Sailing has been perceived as a very masculine sport and this can be very off-putting to a woman who may wish to learn to sail.
Even though there are a number of women who have made it to the very top of the sport (Ellen MacArthur is a household name in the UK) the bulk of top end famous sailors are men. This is somewhat ironic as it has long been held that sailing is one of the most levelling sports of all, with women frequently outshining men in regattas just through their intelligence and tactical ability.
Women only crewed Volvo Ocean Race Team SCA made a massive splash during the round the world regatta that ended last year. They trailed behind for most of the legs, but their social media and publicity campaigns were brilliant, and as a result they were one of the most popular teams in terms of fans in the race.
One of the reasons cited for them not doing so well was the lack of women who are on the big boat ocean racing circuit. One of Team SCA’s aims was to help change this by inspiring women who enjoyed racing to consider this form of racing as a career path.
It also put over 30,000 miles of ocean racing under the belts of the crew, making them some of the most experienced ocean racers on the circuit in one hit. In theory, with the bulk of the experienced crew on the next race, they will have a better shot at being good competitors with that experience – if of course they can find a team sponsor, after SCA dropped them recently.
In mainstream school education, some people argue that where boys do as well in mixed settings as they do in boys only classes, girls and women excel in women only classes. It comes down to the idea that boys in many cases will shout down the woman or girl to get their answer to the teacher.
Masculinity is often about being the best and showing off about it. Women can be the same amongst each other but like to choose their battles so will quietly step back if competing against men. As adults, let’s face it, men often see women as a way of rebalancing their hormones! Culturally, women together can have lots of fun and come out of their shells when men aren’t in the mix.
Searching on Google, there are a large number of women’s sailing organisations across the US where women can enjoy sailing together without the complications of men getting involved. If you’re a woman interested in learning to sail one of the first search terms you should put in is ‘WOW – women on water’, and you will see groups in the US, UK, Australia, and Canada on page one of the search.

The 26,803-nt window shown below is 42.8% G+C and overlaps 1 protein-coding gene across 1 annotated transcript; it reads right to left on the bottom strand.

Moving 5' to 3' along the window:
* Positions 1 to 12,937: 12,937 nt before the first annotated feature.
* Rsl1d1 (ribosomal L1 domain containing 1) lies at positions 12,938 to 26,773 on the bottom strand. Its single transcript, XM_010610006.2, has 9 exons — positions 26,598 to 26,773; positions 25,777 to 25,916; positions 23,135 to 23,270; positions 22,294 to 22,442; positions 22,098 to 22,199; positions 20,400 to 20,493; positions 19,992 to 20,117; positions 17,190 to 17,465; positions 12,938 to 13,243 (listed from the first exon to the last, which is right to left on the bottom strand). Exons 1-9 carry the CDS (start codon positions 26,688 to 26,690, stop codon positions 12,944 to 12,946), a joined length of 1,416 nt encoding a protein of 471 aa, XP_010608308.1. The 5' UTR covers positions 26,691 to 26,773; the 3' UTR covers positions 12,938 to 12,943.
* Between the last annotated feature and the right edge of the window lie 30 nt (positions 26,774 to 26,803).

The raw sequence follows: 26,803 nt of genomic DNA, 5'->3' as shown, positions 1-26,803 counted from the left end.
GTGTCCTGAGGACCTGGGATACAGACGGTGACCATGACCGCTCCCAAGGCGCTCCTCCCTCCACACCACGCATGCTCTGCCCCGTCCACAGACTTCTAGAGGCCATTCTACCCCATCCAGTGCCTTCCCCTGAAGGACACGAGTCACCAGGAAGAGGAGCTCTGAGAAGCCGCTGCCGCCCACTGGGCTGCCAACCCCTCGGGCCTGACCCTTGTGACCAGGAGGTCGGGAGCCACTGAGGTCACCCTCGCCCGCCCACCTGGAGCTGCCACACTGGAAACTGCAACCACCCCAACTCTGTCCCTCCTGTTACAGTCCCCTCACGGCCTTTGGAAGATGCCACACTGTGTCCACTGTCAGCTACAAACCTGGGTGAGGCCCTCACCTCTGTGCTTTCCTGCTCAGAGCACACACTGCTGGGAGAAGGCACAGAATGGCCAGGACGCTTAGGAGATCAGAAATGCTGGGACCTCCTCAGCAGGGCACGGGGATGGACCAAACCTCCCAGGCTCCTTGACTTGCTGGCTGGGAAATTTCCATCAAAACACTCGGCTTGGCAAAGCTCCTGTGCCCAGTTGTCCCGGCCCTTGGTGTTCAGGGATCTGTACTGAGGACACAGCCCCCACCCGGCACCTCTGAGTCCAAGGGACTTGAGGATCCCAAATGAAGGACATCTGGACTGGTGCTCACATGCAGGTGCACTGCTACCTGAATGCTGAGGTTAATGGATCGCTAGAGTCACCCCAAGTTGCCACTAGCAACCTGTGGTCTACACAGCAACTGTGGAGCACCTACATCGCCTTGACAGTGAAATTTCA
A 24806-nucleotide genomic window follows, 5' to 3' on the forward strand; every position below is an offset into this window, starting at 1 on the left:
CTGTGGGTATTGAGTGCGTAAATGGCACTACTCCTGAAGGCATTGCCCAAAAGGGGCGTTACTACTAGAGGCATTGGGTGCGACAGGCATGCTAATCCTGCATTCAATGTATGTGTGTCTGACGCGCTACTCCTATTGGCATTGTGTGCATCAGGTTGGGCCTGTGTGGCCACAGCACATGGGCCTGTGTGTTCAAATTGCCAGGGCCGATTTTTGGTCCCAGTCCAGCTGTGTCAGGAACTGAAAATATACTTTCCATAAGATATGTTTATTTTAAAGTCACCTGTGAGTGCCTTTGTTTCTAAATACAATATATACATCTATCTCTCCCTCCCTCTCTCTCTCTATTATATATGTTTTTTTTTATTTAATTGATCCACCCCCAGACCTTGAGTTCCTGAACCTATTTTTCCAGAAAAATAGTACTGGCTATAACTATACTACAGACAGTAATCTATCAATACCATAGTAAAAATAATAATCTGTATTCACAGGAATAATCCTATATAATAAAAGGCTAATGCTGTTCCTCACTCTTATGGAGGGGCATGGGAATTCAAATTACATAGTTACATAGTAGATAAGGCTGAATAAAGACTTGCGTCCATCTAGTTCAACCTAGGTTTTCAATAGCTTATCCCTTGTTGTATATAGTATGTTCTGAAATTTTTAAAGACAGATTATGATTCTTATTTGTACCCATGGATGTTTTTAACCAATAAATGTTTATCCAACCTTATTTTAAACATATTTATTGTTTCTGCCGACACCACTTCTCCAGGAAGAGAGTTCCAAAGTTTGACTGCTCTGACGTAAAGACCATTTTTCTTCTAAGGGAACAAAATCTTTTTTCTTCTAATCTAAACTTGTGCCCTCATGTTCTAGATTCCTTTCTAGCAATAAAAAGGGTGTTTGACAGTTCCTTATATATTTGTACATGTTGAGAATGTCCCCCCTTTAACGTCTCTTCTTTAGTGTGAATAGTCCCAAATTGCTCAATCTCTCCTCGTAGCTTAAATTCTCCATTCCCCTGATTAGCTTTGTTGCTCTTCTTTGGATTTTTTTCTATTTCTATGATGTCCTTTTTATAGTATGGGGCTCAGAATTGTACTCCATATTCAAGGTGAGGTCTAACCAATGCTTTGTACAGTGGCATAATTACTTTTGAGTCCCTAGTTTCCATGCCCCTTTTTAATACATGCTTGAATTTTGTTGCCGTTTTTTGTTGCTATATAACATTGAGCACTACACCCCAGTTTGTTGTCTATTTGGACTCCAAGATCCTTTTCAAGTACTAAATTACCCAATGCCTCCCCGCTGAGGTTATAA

These may well be ladies’ nights at a club but other searches will show the Women’s International Match Racing Association (WIMRA) that is designed to advance women’s match racing on the world stage.
One of the Team SCA members, Sally Barkow, was a serious contender for the US Olympic women’s match racing team – I watched her getting narrowly beaten in early 2012… In the US, look up the National Women’s Sailing Association to get sailing with other women.
Along with the sailing organisations there comes training.
Sailing as a mixed group, men will naturally gravitate to the more physical roles like trimming the sails, but also the more showy roles like helming ‘to be in charge’… Again, the dynamic can be different in a women only crewed boat, where instead of competition you will see cooperation to achieve similar aims – this is again forgetting the hormonal imbalance many men have!
In California in February there will be a convention for women to see about learning to sail in the USA. Have a look at the Women’s Sailing Convention in Corona del Mar, CA.
In the UK there is a dedicated women only sailing school called Girls for Sail, that takes women of a range of abilities – you may want a sailing experience holiday or to get some race training in. This company gets people sailing all over Europe and further afield, so you don’t have to wrap up in foul weather gear for a windy weekend on the Solent in June, but can sail on the Med with your mates instead.
Have a look around our website to find sailing courses near you, and search Google for women’s only sailing courses, as you may well take more from such a course than you would in a standard, mixed environment…
Just a heads up for any ladies looking to get training in the Caribbean – there is another ladies only sailing school, beside Girls For Sail.
We operate under the wing of Miramar Sailing School – a recognised RYA Training Centre in Antigua – we cover all aspects of the RYA Syllabus, and love to encourage women to join in the fun – this year we are entering an all female crew in the RORC C600 – our only all women crew competition will be Girls For Sail!